Fiery Protests But Still No Vote on Same-Sex Marriage

As the last day of the legislative session came to a close in Albany on Monday, there was still no vote in sight on the same-sex marriage bill — one vote shy of becoming law — that, after four days of closed-door sessions, is still languishing in the Republican-led Senate.

Senate Majority Leader Dean Skelos and Assembly Speaker Sheldon Silver emerged from Governor Andrew Cuomo's office Monday and said the vote — if it happens — would happen later in the week. 

Skelos said the dispute over religious exemption language in the bill continued to be a thorn for Republicans who want to see stronger carve-outs.    

"We have staff people and members discussing with the governor religious protections," Skelos said.

In the event legislators decide not to return Tuesday, Cuomo can call an "extraordinary session" to force them to gavel back in for the rest of the week.  

Meanwhile, hundreds of demonstrators on both sides of the same-sex marriage debate descended upon the capital. The protestors filled the steamy Senate hallways, chanting, singing hymns and toting banners as sweat gleaming on their faces and, at times, tempers openly clashes.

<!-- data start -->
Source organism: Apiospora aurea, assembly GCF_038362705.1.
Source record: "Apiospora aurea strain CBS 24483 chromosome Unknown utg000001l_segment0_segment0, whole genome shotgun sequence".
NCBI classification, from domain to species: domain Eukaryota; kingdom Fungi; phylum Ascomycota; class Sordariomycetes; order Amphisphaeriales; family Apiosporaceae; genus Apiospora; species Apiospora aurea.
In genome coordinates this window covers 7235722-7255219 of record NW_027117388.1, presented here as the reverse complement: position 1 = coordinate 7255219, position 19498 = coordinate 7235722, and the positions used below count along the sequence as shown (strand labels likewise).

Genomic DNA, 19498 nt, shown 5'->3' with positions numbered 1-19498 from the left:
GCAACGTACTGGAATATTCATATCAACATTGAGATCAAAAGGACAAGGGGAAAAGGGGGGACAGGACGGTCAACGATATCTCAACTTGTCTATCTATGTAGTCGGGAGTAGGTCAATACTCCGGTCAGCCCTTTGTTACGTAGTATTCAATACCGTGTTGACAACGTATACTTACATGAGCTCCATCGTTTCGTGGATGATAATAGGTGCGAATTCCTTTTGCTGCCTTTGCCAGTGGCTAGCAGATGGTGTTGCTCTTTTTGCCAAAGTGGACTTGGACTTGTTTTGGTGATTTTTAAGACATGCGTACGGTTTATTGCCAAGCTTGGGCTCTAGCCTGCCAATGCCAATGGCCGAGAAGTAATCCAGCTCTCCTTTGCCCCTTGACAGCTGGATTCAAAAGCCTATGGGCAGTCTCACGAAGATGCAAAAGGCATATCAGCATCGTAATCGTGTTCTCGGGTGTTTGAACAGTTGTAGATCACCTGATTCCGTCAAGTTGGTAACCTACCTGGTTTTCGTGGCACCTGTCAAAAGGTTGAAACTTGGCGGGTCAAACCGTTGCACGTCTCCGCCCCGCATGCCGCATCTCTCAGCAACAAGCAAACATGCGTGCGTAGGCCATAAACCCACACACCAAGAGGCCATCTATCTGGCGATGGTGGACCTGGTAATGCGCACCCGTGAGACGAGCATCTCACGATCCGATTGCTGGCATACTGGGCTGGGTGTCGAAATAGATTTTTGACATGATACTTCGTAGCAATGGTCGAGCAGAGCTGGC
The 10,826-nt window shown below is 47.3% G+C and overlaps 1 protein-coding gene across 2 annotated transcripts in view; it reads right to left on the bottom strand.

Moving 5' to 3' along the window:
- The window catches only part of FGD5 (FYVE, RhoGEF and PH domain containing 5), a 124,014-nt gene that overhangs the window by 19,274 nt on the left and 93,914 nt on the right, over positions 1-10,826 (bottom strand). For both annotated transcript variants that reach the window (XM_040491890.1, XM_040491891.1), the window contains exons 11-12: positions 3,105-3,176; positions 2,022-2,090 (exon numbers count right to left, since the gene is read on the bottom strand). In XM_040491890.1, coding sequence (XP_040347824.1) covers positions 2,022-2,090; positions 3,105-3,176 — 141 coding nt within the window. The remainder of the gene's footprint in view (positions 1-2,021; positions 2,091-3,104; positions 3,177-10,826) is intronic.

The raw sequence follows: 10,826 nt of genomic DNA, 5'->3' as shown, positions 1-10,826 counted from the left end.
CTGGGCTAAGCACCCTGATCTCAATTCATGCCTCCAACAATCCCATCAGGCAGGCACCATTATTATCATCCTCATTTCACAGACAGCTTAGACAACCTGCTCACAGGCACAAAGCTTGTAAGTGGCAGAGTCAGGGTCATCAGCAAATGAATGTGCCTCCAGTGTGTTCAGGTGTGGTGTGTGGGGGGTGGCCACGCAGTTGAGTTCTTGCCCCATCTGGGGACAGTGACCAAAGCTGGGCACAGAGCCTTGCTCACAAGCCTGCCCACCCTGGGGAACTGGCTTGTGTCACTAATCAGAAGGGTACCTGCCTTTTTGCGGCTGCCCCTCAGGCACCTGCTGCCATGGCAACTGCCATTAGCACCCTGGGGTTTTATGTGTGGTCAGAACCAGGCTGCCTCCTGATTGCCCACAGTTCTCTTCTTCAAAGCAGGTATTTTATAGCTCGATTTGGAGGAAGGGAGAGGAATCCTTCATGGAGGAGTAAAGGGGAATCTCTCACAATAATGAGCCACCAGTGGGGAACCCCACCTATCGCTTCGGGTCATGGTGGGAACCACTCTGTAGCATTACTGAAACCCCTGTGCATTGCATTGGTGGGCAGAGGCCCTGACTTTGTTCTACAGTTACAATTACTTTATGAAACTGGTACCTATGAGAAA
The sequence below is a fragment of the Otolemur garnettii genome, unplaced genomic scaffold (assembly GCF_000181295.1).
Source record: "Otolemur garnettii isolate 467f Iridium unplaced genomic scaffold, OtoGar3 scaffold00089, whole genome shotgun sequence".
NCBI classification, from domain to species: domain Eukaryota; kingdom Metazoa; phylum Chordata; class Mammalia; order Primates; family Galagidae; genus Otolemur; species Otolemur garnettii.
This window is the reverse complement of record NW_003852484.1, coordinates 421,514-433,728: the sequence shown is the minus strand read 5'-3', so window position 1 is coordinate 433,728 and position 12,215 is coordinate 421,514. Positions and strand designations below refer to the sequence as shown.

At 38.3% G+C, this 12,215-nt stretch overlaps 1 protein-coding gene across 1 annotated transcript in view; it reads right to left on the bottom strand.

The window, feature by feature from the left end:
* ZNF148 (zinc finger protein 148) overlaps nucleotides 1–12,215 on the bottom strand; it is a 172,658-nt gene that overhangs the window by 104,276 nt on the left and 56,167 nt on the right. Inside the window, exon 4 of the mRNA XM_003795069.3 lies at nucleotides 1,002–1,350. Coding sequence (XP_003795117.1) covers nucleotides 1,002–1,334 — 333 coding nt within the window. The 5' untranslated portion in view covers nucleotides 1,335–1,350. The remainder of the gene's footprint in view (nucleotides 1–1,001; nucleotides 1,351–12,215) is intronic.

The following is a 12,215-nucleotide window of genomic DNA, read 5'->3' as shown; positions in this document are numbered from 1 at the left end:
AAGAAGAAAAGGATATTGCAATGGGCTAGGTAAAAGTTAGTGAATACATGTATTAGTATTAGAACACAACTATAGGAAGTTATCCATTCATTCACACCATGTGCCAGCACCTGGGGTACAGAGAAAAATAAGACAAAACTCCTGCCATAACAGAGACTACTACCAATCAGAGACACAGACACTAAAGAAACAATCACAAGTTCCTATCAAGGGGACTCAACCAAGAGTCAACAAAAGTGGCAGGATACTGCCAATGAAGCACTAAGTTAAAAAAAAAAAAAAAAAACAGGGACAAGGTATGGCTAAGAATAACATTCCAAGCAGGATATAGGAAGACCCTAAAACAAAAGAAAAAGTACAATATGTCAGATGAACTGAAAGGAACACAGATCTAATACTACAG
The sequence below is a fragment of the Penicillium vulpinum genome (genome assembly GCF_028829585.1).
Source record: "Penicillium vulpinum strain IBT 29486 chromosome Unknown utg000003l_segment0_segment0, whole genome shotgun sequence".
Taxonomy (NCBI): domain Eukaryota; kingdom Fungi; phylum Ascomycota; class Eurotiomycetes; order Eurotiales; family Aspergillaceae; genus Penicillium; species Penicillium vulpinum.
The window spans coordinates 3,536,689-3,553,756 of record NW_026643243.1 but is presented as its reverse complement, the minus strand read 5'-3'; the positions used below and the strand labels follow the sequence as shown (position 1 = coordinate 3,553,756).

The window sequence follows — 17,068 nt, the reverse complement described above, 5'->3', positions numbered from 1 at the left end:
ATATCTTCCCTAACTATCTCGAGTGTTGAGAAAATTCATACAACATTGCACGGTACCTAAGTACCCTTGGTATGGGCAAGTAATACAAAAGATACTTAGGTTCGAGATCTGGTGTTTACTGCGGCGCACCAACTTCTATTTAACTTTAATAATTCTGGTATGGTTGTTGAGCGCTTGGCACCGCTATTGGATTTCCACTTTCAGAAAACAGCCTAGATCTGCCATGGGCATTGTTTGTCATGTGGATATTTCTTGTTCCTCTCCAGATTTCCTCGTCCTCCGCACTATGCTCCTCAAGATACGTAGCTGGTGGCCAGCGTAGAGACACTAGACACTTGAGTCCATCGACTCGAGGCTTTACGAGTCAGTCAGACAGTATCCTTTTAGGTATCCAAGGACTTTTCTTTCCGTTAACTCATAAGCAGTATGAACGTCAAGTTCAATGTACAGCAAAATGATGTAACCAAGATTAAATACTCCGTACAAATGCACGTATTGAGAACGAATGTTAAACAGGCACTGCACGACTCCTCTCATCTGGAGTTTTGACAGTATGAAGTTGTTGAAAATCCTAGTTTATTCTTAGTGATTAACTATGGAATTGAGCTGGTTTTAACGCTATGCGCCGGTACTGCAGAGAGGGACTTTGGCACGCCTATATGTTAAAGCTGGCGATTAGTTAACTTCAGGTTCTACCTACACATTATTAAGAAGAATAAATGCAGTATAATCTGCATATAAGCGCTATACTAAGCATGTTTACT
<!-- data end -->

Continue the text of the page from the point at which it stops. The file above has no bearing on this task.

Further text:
State police officers escorted Republican Senators weaving through the mass to get to conference.  

"In this country, isn’t it great that two opposite sides can stand here and express different opinions?" said Carol Trzcinkski of Brooklyn, who supports the same-sex marriage bill. "We can all sing the same songs because we believe in love. We believe in kindness, do unto others as you would do unto you."

Reverend George Burkinshaw of Elbridge, NY scoffed at her remarks: "They have every right to be free and speak their mind," he said. "They have no right to plagiarize the word of God. They shouldn’t be singing religious music."

Down the hallway, rabbi Sharon Kleinbaum of Congregation Beit Simchat Torah in Manhattan said religion should not play a role in the debate because the bill doesn't govern religious marriage ceremonies.  

"This is about the right of people to get a civil marriage license," Kleinbaum said.  "What people choose to do in their religious community is a completely different issue."

Advocates against same-sex marriage produced their first professional athlete to rally support for their cause: New York Giants star David Tyree told crowds he wasn't a political person but felt the issue was too important to ignore.

"Marriage is an honorable estate, not created by government, but founded in nature and in nature's God," said Tyree.

Lobbyists against the bill say the state legislature shouldn’t be deciding the issue for New Yorkers – instead, they proposed a referendum to let the people decide for themselves.